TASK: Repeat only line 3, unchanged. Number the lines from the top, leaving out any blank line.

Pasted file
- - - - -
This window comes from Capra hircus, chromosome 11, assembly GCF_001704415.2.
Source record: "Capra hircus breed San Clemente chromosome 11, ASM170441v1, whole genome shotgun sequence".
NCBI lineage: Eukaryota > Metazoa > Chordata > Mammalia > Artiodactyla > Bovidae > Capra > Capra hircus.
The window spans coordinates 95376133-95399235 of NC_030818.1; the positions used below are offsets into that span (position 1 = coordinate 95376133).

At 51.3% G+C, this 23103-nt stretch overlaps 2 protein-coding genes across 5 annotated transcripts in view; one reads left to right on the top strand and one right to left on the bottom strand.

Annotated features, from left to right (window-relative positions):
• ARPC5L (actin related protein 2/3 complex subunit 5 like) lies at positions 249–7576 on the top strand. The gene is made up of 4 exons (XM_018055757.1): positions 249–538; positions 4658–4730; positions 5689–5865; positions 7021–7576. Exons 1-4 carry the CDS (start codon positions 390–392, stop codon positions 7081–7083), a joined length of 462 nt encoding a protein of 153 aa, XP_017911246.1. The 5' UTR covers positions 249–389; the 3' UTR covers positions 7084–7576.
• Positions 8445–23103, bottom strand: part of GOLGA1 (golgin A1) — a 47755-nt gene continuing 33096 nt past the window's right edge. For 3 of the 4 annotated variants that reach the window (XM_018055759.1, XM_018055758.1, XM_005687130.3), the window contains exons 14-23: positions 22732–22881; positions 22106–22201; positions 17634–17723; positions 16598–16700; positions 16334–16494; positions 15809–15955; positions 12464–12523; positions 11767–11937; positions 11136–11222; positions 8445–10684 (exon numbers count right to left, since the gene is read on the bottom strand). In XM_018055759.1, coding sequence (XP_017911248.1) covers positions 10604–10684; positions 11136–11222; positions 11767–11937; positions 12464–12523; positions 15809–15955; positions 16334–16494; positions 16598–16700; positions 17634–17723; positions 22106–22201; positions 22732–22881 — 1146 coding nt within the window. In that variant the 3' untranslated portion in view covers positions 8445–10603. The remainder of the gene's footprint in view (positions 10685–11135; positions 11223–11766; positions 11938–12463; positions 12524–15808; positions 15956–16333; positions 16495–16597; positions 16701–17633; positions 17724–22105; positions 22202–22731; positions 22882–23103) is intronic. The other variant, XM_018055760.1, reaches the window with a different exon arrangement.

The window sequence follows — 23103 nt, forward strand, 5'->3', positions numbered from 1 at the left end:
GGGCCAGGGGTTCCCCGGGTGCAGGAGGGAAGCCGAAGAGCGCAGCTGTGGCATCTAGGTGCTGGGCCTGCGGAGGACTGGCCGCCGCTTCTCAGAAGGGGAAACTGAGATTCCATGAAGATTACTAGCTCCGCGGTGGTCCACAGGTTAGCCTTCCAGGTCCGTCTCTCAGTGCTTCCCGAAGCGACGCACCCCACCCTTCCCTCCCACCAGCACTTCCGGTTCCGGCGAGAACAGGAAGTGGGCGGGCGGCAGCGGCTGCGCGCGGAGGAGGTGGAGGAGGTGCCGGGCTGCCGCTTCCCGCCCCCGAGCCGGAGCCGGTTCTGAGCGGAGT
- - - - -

NCBI lineage: Eukaryota > Metazoa > Chordata > Mammalia > Artiodactyla > Bovidae > Capra > Capra hircus.